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City reaches deal on another dog facing destruction order

Prabjot Nijjer was reunited with her dog Axel, who despite three months of separation, didn’t forget who was boss, almost immediately rolling onto his back and asking for a belly rub.  - Martin van den Hemel
Prabjot Nijjer was reunited with her dog Axel, who despite three months of separation, didn’t forget who was boss, almost immediately rolling onto his back and asking for a belly rub.
— image credit: Martin van den Hemel

Paris and Axel weren't the only Richmond dogs facing a destruction order.

Last week, The Richmond Review learned of Dusty, a pit bull who'd apparently been seized by the City of Richmond after it bit a man.

Shelby Cumming, a volunteer at the Richmond Animal Protection Society, said Dusty apparently had a nasty habit of jumping up at people.

During one incident, as Dusty was jumping at a man, he began to repeatedly strike the dog, and during the exchange Dusty bit him.

After The Review contacted the city for information about Dusty, spokesperson Ted Townsend announced that the city had reached an agreement with Dusty's owner. Dusty will be adopted outside the community, he said.

Earlier, Townsend clarified that although the city made a destruction-order application, which enabled it to keep Dusty beyond the maximum 21 days currently allowed by provincial legislation, the city was "not intending to seek the destruction of that dog."

Asked why the city couldn't simply reach a similar agreement with the owners of Paris and Axel, two Rottweilers owned by Prabjot and Nav Nijjer who were involved in a minor biting incident near Henry Anderson Elementary School in late October, Townsend said The Review should pose that question to the Nijjer family and their lawyer.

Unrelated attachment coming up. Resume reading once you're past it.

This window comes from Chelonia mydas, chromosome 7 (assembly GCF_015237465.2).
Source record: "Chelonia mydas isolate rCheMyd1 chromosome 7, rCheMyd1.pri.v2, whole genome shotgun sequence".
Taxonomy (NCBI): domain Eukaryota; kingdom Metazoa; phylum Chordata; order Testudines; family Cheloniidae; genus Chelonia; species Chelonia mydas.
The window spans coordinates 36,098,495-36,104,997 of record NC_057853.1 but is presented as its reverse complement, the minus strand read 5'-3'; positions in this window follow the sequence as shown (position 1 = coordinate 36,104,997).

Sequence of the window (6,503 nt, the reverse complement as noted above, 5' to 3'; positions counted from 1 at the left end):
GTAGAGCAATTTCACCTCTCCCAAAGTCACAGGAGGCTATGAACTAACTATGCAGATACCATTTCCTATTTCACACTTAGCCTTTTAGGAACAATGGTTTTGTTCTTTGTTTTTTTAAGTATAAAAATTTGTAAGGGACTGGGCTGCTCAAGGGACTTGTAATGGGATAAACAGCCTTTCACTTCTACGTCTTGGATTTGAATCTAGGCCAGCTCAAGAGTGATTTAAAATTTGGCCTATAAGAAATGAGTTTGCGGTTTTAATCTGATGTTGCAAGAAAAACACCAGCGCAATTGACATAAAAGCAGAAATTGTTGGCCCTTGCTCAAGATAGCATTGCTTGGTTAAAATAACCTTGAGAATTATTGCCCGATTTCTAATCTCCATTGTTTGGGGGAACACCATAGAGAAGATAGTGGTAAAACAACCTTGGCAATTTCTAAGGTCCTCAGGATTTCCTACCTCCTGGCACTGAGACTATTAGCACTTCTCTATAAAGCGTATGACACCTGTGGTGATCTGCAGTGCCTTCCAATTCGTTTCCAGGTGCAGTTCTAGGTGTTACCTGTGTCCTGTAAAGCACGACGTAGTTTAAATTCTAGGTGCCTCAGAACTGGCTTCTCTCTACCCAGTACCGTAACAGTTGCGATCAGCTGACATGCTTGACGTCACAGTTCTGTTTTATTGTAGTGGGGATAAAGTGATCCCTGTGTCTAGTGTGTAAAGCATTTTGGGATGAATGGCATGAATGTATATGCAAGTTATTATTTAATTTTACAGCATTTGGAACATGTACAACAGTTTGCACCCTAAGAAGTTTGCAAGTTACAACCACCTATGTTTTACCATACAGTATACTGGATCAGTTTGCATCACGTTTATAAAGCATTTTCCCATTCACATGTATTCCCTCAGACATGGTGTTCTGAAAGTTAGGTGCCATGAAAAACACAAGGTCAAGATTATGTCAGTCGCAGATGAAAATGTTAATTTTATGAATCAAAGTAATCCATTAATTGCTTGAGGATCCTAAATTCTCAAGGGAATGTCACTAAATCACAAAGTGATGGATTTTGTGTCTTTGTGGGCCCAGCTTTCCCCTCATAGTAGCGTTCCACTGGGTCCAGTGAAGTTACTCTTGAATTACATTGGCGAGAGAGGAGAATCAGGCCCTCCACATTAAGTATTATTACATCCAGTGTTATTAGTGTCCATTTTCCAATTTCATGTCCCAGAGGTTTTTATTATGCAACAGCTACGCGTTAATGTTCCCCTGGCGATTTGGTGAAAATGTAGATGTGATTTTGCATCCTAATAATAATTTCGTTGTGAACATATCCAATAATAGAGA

Townsend said that the public needs to understand the process.

The city, in situations where it believes public safety is at risk, can only hold a dog for a maximum of 21 days.

If it wants to hold a dog beyond that period, it must make a destruction application.

But Townsend clarified that just because such an application is made, it doesn't mean that's the final outcome.

The courts have already established a precedent where it can order a wide variety of outcomes, from retraining dogs, to adopting them out, to enforcing conditions on the dog or its owners.

Simply initiating a destruction order doesn't mean that will be the final outcome, Townsend said.

"The court process is the only way to set binding legal conditions on the care of these animals," he said.

Although the Nijjer family in December agreed to a long list of conditions for the return of their dogs, Townsend argued those conditions aren't legally-binding.

The only way to make them legally binding is going through the court process, he explained.

If the city believes public safety is at risk, it has a legal responsibility to take action, Townsend said.

The city is looking forward to reading the assessments of Rottweilers Axel and Paris completed by animal behaviour specialist Dr. Rebecca Ledger.

Townsend confirmed that the city is investigating allegations by Ledger that her copyrighted methodology was breached by the author of a report commissioned by the city on Axel and Paris.

A Richmond provincial court judge is slated to hear arguments on the destruction of Axel and Paris in April.

The pair escaped their family home's backyard on Oct. 25, and wandered onto a construction site where Axel bit worker Dustin Wang, causing a minor contusion on his upper thigh that neither broke his skin or tore his jeans. Wang has also said he doesn't want to see the dogs destroyed.

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